The U.S. Senate Committee on Indian Affairs held hearings Wednesday, Oct. 25, on two bills introduced by North Dakota senators to address issues raised after the killing in August of a 22-year-old Fargo woman, Savanna LaFontaine-Greywind, and abduction of her newborn child.
Officials from across the United States Government, the European Commission, and EU data protection authorities gathered in Washington D.C. to conduct the first annual review of the EU-U.S. Privacy Shield in September 2017.
At its meeting in New York City on October 19 and 20, The American Law Institute’s Council reviewed drafts for eight projects, with the following outcomes:
In this Article, I undertake two distinct tasks. First, I want to discuss what the laws against sexual assault ideally should look like. But second, I also want to discuss rape law from the perspective of someone who has spent the past four years in the messy and frustrating work of legislative compromise, trying to design law reform that can be both progressive and enactable.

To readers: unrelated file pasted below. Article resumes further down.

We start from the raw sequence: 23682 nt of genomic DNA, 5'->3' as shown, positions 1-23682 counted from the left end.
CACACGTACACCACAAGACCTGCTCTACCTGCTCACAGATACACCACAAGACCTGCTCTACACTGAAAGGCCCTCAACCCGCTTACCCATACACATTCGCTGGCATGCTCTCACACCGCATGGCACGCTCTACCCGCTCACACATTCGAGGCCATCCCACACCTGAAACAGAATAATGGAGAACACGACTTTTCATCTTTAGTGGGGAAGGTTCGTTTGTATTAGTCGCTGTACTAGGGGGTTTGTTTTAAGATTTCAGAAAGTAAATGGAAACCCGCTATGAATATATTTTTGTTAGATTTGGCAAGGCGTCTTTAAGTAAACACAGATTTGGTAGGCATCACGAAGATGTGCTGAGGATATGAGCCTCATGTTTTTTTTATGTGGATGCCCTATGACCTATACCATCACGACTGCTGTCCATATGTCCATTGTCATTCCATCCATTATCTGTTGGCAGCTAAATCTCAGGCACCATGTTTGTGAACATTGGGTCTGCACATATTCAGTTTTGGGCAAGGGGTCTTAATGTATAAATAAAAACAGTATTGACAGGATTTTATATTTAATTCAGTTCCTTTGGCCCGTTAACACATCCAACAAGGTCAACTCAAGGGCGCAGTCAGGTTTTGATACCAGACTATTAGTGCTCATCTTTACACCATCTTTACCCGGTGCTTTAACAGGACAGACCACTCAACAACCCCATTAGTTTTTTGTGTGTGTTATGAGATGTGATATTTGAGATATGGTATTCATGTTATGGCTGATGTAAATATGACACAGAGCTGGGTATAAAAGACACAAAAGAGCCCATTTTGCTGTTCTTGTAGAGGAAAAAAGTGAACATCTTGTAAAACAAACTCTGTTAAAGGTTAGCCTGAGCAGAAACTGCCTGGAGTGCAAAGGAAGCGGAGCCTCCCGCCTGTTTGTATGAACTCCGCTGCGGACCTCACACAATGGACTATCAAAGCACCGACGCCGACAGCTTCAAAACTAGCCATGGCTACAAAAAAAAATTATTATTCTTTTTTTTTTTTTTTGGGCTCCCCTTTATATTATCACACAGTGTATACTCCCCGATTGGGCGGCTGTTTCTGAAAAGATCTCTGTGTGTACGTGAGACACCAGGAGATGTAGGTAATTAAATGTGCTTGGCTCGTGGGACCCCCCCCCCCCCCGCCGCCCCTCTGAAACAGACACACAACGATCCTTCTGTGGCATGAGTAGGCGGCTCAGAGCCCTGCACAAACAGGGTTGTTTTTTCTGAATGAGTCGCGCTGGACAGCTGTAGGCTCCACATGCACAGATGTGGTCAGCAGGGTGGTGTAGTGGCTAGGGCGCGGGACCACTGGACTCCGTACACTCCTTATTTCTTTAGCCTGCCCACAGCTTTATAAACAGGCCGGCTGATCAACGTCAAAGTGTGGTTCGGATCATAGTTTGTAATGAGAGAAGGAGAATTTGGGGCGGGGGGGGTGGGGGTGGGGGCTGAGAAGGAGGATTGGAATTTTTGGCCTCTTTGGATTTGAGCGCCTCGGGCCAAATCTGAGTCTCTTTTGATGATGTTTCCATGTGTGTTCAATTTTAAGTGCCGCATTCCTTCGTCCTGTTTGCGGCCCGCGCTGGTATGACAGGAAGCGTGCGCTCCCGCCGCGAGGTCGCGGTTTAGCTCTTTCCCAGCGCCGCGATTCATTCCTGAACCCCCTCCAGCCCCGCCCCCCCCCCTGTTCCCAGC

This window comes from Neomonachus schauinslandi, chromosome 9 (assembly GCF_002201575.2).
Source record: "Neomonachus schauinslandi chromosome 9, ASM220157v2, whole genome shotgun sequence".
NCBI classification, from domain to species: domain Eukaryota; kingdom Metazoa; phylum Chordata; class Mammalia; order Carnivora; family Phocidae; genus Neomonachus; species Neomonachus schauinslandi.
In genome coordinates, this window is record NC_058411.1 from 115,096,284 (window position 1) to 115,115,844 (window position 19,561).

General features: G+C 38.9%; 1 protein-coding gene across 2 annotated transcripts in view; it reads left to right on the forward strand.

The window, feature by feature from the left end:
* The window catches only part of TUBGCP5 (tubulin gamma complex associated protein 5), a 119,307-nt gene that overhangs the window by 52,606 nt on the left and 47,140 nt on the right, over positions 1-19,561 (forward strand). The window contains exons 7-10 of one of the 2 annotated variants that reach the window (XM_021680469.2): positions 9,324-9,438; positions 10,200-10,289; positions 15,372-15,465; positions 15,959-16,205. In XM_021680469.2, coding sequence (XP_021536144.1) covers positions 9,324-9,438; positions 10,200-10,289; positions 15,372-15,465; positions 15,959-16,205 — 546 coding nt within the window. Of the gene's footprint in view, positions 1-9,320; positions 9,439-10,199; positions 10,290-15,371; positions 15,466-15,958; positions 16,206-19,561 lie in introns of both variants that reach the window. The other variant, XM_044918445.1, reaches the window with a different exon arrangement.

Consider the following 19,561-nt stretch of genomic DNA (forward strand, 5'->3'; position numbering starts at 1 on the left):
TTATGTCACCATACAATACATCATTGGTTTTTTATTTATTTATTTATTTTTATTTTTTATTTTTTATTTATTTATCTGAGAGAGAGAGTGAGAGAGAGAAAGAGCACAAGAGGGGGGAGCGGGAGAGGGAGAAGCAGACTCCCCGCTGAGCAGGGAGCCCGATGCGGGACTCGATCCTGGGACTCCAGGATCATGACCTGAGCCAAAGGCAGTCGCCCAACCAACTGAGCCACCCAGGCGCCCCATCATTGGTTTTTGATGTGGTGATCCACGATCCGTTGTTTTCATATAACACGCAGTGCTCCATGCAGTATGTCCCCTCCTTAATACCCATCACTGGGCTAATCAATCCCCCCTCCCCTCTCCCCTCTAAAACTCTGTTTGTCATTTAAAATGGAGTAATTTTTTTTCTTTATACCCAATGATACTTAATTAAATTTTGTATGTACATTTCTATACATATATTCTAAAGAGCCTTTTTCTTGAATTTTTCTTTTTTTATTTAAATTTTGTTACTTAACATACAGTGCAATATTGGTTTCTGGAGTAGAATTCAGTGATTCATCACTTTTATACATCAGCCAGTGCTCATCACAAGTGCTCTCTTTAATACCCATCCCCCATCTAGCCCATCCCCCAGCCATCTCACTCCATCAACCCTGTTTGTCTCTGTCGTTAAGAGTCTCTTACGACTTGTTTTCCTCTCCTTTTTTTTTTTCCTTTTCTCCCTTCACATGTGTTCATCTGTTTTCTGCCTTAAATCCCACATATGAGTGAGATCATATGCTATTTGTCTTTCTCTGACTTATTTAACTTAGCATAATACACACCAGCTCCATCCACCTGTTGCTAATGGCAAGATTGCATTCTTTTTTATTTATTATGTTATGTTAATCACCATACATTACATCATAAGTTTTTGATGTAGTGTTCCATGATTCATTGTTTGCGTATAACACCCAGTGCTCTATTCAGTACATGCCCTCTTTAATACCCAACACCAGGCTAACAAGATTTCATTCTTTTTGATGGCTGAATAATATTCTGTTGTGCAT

It’s highly appropriate for The American Law Institute to take on federal Indian law; it is fundamental to who we are as a nation. The history of federal Indian law reflects the country coming to grips with its colonization of indigenous peoples. The process has gone on now for a long time, obviously, and in the early stages, the state of the law was dismal from a human rights standpoint.
Since the national mortgage crisis began, there has been substantial interest in creating a more efficient system for tracking residential mortgage notes. A more efficient and effective system would serve the interests of both obligors and lenders. One of the difficulties that courts, and others, had in dealing with the mortgage crisis was understanding the relationship between a mortgage and the underlying note. This became especially important in situations of default when it was necessary to identify the holder with rights to enforce the mortgage.